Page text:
Bitcoin and other cryptocurrencies held on to Sunday gains after the biggest cryptocurrency dipped below $20,000 on Saturday, amidst industry gloom
Bitcoin on Monday mid-morning held on to Sunday gains, following a Saturday sell-off that saw it dip below the symbolic value of $20,000 (£16,359).
The extreme volatility for which cryptocurrencies are well-known has, in this case, resulted from a combination of bad news from major players in the industry as well as macroeconomic challenges posed by central bank interest rate hikes.
Such factors have led to a twelve-day slide that abruptly reversed itself on Sunday, when the world’s largest cryptocurrency rose 16 percent after plunging as low as $17,599.
The $20,000 mark is symbolic for investors as it was roughly the peak of the digital asset’s last bull cycle in 2017, when it climbed as high as $19,511.
In its 12-year history Bitcoin has so far never dropped below the peaks of previous cycles.
Bitcoin’s plunge below $20,000 was its first since December 2020.
The recent weakening in the crypto sector has followed difficulties from major players in the industry such as crypto hedge fund Three Arrows Capital, which is exploring options including the sale of assets and a bailout by another firm, the Wall Street Journal reported on Friday.
On the same day Asia-focused lender Babel Finance said it would suspend withdrawals, following a similar move earlier in the week by US-based lender Celsius Network.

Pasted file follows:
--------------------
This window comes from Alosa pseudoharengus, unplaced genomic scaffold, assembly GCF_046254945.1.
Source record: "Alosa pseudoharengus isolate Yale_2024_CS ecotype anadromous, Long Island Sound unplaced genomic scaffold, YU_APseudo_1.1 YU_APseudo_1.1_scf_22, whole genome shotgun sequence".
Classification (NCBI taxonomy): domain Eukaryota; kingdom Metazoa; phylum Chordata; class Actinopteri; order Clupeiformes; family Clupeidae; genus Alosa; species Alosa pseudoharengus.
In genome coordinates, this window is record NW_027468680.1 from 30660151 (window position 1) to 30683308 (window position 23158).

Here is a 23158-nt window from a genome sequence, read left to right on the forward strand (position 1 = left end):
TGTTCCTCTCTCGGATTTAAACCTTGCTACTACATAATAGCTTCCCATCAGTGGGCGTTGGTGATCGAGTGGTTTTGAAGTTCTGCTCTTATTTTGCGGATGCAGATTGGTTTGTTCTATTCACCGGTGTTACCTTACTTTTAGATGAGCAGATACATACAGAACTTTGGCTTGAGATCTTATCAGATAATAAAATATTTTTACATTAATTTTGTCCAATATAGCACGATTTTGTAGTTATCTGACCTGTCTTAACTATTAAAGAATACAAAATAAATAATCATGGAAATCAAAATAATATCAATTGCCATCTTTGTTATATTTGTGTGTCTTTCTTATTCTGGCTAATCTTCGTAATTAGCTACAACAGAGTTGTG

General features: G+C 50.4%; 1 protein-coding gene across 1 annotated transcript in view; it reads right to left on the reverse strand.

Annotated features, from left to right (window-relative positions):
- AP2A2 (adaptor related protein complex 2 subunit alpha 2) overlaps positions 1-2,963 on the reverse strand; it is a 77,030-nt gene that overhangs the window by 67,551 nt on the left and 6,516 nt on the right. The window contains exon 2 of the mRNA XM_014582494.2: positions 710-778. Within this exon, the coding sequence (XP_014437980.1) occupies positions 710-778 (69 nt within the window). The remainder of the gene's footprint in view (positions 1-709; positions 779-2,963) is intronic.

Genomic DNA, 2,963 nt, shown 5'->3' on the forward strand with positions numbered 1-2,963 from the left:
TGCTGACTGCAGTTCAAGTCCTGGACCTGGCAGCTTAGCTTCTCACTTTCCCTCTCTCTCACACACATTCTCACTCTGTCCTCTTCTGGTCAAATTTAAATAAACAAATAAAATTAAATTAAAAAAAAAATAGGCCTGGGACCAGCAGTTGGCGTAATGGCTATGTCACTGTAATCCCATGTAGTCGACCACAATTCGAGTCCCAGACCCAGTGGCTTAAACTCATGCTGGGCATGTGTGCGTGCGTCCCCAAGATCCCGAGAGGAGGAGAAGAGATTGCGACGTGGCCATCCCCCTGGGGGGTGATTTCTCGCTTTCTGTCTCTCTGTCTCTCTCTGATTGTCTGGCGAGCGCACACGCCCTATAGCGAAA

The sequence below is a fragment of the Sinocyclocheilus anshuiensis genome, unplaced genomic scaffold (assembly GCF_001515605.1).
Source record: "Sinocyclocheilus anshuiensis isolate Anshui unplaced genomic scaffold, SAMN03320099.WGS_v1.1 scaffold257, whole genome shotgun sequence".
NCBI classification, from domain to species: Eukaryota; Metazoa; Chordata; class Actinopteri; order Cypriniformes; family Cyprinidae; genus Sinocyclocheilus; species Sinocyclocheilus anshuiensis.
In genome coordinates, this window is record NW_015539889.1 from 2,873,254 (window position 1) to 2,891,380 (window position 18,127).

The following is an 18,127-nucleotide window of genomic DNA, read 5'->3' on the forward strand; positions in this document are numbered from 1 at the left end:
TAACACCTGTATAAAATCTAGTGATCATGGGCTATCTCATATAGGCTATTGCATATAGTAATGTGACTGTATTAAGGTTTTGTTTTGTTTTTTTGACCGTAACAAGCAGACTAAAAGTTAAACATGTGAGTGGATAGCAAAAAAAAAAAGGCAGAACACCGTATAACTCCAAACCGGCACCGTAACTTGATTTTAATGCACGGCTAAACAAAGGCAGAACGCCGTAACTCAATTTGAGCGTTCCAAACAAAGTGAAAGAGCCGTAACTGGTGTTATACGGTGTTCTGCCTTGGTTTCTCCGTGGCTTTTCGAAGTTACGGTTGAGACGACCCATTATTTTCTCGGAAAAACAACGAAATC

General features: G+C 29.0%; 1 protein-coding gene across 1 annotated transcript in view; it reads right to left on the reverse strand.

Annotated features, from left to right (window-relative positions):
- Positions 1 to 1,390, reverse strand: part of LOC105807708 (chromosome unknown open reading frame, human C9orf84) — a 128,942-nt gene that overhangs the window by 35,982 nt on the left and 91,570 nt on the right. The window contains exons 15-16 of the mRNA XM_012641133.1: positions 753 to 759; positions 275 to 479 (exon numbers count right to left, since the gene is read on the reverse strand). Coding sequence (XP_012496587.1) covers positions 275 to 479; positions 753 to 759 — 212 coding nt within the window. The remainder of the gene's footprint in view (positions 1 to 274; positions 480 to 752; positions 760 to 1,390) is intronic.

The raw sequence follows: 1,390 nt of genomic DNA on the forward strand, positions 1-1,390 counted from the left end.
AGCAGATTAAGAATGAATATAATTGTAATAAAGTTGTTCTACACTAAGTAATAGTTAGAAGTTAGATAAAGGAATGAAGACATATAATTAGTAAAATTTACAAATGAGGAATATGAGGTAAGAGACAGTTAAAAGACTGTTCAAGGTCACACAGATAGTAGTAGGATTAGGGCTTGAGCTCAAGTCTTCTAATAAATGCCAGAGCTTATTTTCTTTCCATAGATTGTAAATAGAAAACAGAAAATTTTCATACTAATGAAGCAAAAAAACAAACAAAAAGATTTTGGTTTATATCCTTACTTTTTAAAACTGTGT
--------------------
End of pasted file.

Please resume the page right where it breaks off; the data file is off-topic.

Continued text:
#Bitcoin dumped below the $20k previous ATH only over a long weekend, in the middle of a low liquidity environment. This could signify the bottom, if it retakes/holds $20k quickly by Tue/Wed.
Otherwise, we’re in a bear market for a while and $20k becomes major resistance.
— Vinny Lingham (@VinnyLingham) June 19, 2022
Bitcoin traded at around $20,500 mid-morning BST on Monday, while second-largest cryptocoin Ethereum was at around $1,100, having dipped below its own symbolic level of $1,000 to as low as $881 over the weekend before rising 26 percent to $1,140 on Sunday.
Financial analysts noted that the overall tone remains negative, with central bankers, for instance, signalling they plan to continue aggressive interest rate hikes this year to combat inflation.
The US Federal Reserve raised its main interest rate by three-quarters of a percentage point on 15 June, its biggest increase since 1994.
Entrepreneur and investor Vinny Lingham, echoing other analysts’ comments, remarked that Sunday’s bounce “could signify the bottom” if the gains continue to hold.
“Otherwise, we’re in a bear market for a while,” he wrote on Twitter.
Even following the latest rally Bitcoin is down more than 30 percent this month alone and some 70 percent from the all-time high it reached last November.
Overall the capitalisation of the cryptocurrency market has fallen to roughly $870bn, down from a peak of $2.9tn in November 2021, according to Coinmarketcap.